|Hiking||3.00 Miles|| 7 Hrs 5 Mns ||1.64 mph|
|1,400 ft AEG|| 5 Hrs 15 Mns Break|
||no linked trail guides|
|Hat Mountain is in the Sauceda Mtns, south of Gila Bend and east of Rte 85.|
You'll need a permit from the BMGR.
This is the first time I have ever hiked up a mountain, knowing in advance, I would not get all the way to the top. The last 150 to 200 feet of Hat Mountain is literally a vertical wall, all around its perimeter.
Hat Mtn reminded me of my hike up Tam O' Shanter, except on that smaller mountain, the highest vertical wall was only 25 to 35 feet up, and I found a safe notch to shimmy to the top. [ photo ]
There's no such thing for Hat Mtn. Research tells me, climbing gear is used to get on top.
I won't say Hat Mountain's vertical wall can't be 'free climbed', but the person that lives in my skin wouldn't even think of it.
There's a benchmark on the flat top of Hat Mtn called Dome, set there in 1920. Without a helicopter, Dome BM and I will never meet.
However, surveyors did set a different benchmark, directly below the vertical wall, and appropriately named it "Hat Brim". Those 1936 surveyors likely had a chuckle naming it.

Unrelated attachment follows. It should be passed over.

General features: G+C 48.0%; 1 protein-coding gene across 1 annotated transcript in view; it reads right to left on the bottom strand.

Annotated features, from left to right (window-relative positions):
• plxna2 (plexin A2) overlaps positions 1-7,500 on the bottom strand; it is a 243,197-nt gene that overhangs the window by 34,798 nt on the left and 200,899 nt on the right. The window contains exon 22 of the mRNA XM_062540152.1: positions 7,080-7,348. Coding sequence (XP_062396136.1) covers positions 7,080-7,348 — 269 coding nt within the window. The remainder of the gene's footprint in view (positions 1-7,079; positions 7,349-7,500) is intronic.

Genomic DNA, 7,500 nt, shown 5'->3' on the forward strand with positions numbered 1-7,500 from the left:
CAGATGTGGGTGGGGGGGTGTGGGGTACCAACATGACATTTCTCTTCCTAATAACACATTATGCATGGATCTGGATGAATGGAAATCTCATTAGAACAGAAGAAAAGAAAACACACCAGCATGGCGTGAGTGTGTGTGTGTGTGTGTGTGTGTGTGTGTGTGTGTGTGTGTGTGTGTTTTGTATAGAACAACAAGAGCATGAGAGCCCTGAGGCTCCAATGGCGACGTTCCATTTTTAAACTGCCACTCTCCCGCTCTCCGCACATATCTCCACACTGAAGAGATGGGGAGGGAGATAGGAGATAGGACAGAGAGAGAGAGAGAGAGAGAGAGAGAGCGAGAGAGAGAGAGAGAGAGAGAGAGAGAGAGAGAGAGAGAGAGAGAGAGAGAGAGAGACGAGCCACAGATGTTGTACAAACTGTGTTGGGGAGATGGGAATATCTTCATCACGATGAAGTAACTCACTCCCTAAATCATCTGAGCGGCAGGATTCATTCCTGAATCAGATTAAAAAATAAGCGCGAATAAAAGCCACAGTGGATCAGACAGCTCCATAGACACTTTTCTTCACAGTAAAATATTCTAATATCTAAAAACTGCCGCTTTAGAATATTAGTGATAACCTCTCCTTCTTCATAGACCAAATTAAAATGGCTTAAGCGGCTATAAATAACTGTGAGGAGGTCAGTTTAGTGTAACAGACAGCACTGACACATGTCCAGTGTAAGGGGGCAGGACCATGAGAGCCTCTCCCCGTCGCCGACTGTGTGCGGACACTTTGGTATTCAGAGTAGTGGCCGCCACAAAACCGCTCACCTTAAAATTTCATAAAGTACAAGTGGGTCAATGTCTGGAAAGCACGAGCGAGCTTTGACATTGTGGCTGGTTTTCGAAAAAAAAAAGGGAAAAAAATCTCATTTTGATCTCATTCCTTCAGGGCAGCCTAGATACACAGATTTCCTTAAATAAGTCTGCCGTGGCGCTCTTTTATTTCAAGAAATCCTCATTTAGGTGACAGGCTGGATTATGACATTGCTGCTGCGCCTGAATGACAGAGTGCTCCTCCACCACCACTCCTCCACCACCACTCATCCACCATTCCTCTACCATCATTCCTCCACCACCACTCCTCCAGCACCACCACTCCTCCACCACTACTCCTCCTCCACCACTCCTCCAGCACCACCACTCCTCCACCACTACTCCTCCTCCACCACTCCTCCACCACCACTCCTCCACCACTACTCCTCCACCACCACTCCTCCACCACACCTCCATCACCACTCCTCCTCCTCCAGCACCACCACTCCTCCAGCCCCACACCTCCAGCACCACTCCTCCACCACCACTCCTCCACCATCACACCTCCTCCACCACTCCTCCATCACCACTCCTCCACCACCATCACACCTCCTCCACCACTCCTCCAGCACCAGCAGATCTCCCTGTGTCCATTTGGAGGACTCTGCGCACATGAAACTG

I hiked up the mountain to say hello to Hat Brim benchmark, and its two reference marks. Plus, I hiked up another lower, Hat Mtn peak, to locate its azimuth mark.
I took all day long on this hike, even though its only about three miles, TH back to TH, and only about 1,400 AEG. I stayed on the mountain a long, long time, searching for stuff, un-cairning cairns (and rebuilding them), plus exploring at least half of Hat Mtn's vertical, oval brim.
It was a beautiful day, so I took advantage of it, and just hung out a bit.
I'm sure there are many ways to get up to the hat's brim. My track up was very circuitous, as I had to go around cliffs and other obstacles.
I first climbed up a lower peak and located Hat Brim Azimuth Mark. It was under a cairn that was almost glued and locked to the peak. Maybe I was the first one to say hello to it since 1936.
I then loosely followed Outlander's track for the middle portion of the climb. That portion was not fun, as you traverse a lower wall on a rather scree filled, angled pitch, through a couple high drainages. After that middle portion, you can see Hat Mtn again, and the last portion of the hike is straight forward. Yes, the 'brim' of the hat is steep, has scree and cholla, but it's very doable.
I hiked up all the way to the vertical wall, then worked my way to the east side of the mountain where Hat Brim benchmark was set.
I ventured CCW around the perimeter of the wall, confirming (to me), there's no safe way to get to the top of the 'Hat' without climbing gear.
Finally, I let go of the mountain, and started down.
One suggestion - Use my 'Up' track to go up and down, and disregard my down track. In my attempt to make my down track more straight forward, I 'cliffed out' 3 times. (My Bad).
I highly recommend this hike. It can be extended easily, by descending near the Hat Brim BM, for more exploring.
|Not All Those Who Wander Are Lost|